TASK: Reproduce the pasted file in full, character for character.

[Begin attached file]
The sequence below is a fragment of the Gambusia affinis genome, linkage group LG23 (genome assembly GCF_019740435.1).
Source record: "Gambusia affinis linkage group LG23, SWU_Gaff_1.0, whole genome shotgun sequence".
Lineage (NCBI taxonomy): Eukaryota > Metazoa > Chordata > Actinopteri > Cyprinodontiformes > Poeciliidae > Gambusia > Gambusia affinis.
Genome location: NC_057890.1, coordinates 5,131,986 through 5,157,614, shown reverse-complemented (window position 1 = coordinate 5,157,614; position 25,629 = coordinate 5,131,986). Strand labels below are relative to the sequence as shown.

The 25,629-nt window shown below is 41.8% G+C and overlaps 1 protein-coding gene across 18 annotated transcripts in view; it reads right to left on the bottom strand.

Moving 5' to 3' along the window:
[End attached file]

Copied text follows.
The sequence below is a fragment of the Gambusia affinis genome, linkage group LG23 (genome assembly GCF_019740435.1).
Source record: "Gambusia affinis linkage group LG23, SWU_Gaff_1.0, whole genome shotgun sequence".
Lineage (NCBI taxonomy): Eukaryota > Metazoa > Chordata > Actinopteri > Cyprinodontiformes > Poeciliidae > Gambusia > Gambusia affinis.
Genome location: NC_057890.1, coordinates 5,131,986 through 5,157,614, shown reverse-complemented (window position 1 = coordinate 5,157,614; position 25,629 = coordinate 5,131,986). Strand labels below are relative to the sequence as shown.

The 25,629-nt window shown below is 41.8% G+C and overlaps 1 protein-coding gene across 18 annotated transcripts in view; it reads right to left on the bottom strand.

Moving 5' to 3' along the window: